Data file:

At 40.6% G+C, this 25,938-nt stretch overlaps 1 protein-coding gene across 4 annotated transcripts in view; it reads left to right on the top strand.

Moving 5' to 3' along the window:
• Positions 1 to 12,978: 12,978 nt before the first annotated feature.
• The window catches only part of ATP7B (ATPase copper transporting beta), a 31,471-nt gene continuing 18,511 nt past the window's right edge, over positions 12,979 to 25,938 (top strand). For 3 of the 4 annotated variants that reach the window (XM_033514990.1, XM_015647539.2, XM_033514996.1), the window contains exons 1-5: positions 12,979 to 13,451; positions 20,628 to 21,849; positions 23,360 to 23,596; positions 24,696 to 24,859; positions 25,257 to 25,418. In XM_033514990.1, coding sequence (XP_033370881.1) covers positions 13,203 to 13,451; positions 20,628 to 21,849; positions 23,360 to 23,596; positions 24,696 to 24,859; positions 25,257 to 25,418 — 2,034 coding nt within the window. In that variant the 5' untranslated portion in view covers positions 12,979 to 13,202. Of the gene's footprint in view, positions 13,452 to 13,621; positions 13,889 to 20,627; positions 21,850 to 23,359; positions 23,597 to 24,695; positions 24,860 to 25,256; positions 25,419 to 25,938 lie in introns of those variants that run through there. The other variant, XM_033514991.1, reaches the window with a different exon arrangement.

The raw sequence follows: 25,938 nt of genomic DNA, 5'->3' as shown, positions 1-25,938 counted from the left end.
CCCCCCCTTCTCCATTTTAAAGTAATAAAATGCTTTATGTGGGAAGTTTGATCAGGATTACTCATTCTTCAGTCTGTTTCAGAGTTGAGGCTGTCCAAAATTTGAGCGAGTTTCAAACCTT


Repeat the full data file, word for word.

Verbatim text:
At 40.6% G+C, this 25,938-nt stretch overlaps 1 protein-coding gene across 4 annotated transcripts in view; it reads left to right on the top strand.

Moving 5' to 3' along the window:
• Positions 1 to 12,978: 12,978 nt before the first annotated feature.
• The window catches only part of ATP7B (ATPase copper transporting beta), a 31,471-nt gene continuing 18,511 nt past the window's right edge, over positions 12,979 to 25,938 (top strand). For 3 of the 4 annotated variants that reach the window (XM_033514990.1, XM_015647539.2, XM_033514996.1), the window contains exons 1-5: positions 12,979 to 13,451; positions 20,628 to 21,849; positions 23,360 to 23,596; positions 24,696 to 24,859; positions 25,257 to 25,418. In XM_033514990.1, coding sequence (XP_033370881.1) covers positions 13,203 to 13,451; positions 20,628 to 21,849; positions 23,360 to 23,596; positions 24,696 to 24,859; positions 25,257 to 25,418 — 2,034 coding nt within the window. In that variant the 5' untranslated portion in view covers positions 12,979 to 13,202. Of the gene's footprint in view, positions 13,452 to 13,621; positions 13,889 to 20,627; positions 21,850 to 23,359; positions 23,597 to 24,695; positions 24,860 to 25,256; positions 25,419 to 25,938 lie in introns of those variants that run through there. The other variant, XM_033514991.1, reaches the window with a different exon arrangement.

The raw sequence follows: 25,938 nt of genomic DNA, 5'->3' as shown, positions 1-25,938 counted from the left end.
CCCCCCCTTCTCCATTTTAAAGTAATAAAATGCTTTATGTGGGAAGTTTGATCAGGATTACTCATTCTTCAGTCTGTTTCAGAGTTGAGGCTGTCCAAAATTTGAGCGAGTTTCAAACCTT